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How to Recognize and Resolve Agile Transformation Fatigue

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Let’s assume that you’ve initiated an agile transformation, and everything seems to be off to the races: Scrum teams have been stood up and are benefiting from the Scrum Framework. Teams are using Kanban to increase visibility and limit work in progress (WIP). Communities of Practices (CoP) are meeting, and leadership was trained on agile for leaders. Then, for some strange reason, the transformation begins to stall: People stop attending the meetings with the CoP. Teams stop having retrospectives, claiming, “Well, we don’t really have time for another meeting, and we’re agile so…” Not to mention that leadership is only interested in understanding why the velocity of some teams isn’t still increasing.

It may come as a surprise, but those behaviors really shouldn’t be surprising at all. This is what I call transformation fatigue—and here are all the ways you can resolve it.

 

First, Why Does Transformation Fatigue Occur?

Transformation fatigue is part of the ebb and flow of agile transformations. Just like anything else that’s new, transformations start with skepticism mixed with intrigue, and are soon followed by early adopters advocating for the new way of working. Early wins are noticed and the groundswell begins—but these wins begin to be treated as status quo rather than achievements to celebrate.

Individuals and interactions over processes and tools are key aspects of the Agile Manifesto, but the interactions of individuals along with the processes and tools become too routine and monotonous. This tends to happen at the same time communication about the transformation dissipates into the air of a despondent culture. Not to mention that the lone agile leader has less bandwidth to continue the cause. The result? Transformation fatigue settles in, and teams lose sight of why they started their agile journey in the first place.

 

Why Transform Anyway?

An agile transformation is not, and should not, be the goal of transforming. The intent of transforming is such that when decisions are made, the thoughts gravitate toward the new way of thinking. At that point, transformation takes place and business agility is achieved. It is the outcomes and benefits of the new mindset that support working in an agile ecosystem and enable true business agility. If the original intent is not understood, confusion and frustration are sure to follow.

 

How to Counteract Transformation Fatigue

What should be done when transformation fatigue is on the horizon? Can you stop it before it starts?  What if it’s already happening? Is it too late? These are all fair questions. Fortunately, the answers to these questions are all variations of similar things.

 

  1. Leadership must actively stay engaged to support the transformation. And by leadership, I mean those who can make both financial and strategic decisions to ensure that transformation efforts have all the resources—stuff, not people—needed to continue. Leadership can support by providing the following resources:
    • Collaboration tools for teams to chat and share documents
    • Ample team space with whiteboards and wall space for collocated teams
    • Agile tools for planning/tracking progress

It is imperative for leadership to walk the talk themselves, and to frequently communicate why transforming meets a critical business need—otherwise, the rest of the organization will struggle to buy-in.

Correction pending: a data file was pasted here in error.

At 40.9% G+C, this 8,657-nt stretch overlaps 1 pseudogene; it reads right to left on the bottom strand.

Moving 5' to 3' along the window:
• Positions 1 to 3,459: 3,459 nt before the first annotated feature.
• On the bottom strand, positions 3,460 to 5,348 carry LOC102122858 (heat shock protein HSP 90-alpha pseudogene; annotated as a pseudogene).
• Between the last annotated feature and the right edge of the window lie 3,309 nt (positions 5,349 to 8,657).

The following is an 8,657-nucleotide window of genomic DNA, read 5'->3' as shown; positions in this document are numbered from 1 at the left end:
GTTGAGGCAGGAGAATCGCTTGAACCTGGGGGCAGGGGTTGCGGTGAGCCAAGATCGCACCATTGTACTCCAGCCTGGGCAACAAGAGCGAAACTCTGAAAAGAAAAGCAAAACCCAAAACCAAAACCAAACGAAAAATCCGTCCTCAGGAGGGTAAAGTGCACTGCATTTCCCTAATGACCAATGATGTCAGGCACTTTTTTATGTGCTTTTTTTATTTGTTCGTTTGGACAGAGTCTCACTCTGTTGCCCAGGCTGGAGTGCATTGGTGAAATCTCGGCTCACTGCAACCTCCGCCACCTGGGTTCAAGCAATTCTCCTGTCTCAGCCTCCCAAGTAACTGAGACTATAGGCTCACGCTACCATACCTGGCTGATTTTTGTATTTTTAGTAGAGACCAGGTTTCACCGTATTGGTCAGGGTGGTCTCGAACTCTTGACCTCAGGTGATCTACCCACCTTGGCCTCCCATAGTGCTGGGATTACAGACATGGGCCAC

1. Ensure there is a transformation team that guides and protects the transformation itself. Think of this team as being the Scrum Master for the transformation; much in the same way that a Scrum Master serves and leads the Scrum team while removing impediments to progress, the transformation team provides similar servant leadership to the transformation. A team that is charged with being a servant-leader for the transformation contributes to the execution of the transformation strategy.

 

  1. Any CoP should be led by a team of agile champions and not an individual, for the same reasons that transformation teams should be led by a team instead of individuals. A team-led CoP is preferred to reduce the toll on any one person and to bring broader support from the organization. The agile champions must keep their finger on the pulse of the needs and maturity of the community they serve. Frequent communication of each CoP’s upcoming activities and previous successes in building the desired culture is a must for continued participation. Sharing the wins and fostering the desired community behaviors will build sustainability during times of fatigue.

 

  1. Lastly, once both leadership and the teams decide there is nothing more to do, that is the exact moment you can expect transformation fatigue to take a toll on the organization. Simply put, don’t become complacent—complacency is the enemy. But if you do feel complacency creeping in, here are some ways to overcome it:
    • Periodically have company leaders be guest speakers at CoP events
    • Maintain all-hands meetings where members of the transformation team are frequently allowed to share how the transformation is impacting the organization
    • Ensure that leadership provides intermittent input from the transformation team during appropriate leadership events

 

Organizations don’t have to succumb to transformation fatigue. If there is no awareness of this phenomenon, it can catch everyone off guard. So, check out our blog for more tips and tricks on overcoming agile transformations obstacles—and remember to be aware, be vigilant and be agile!

 

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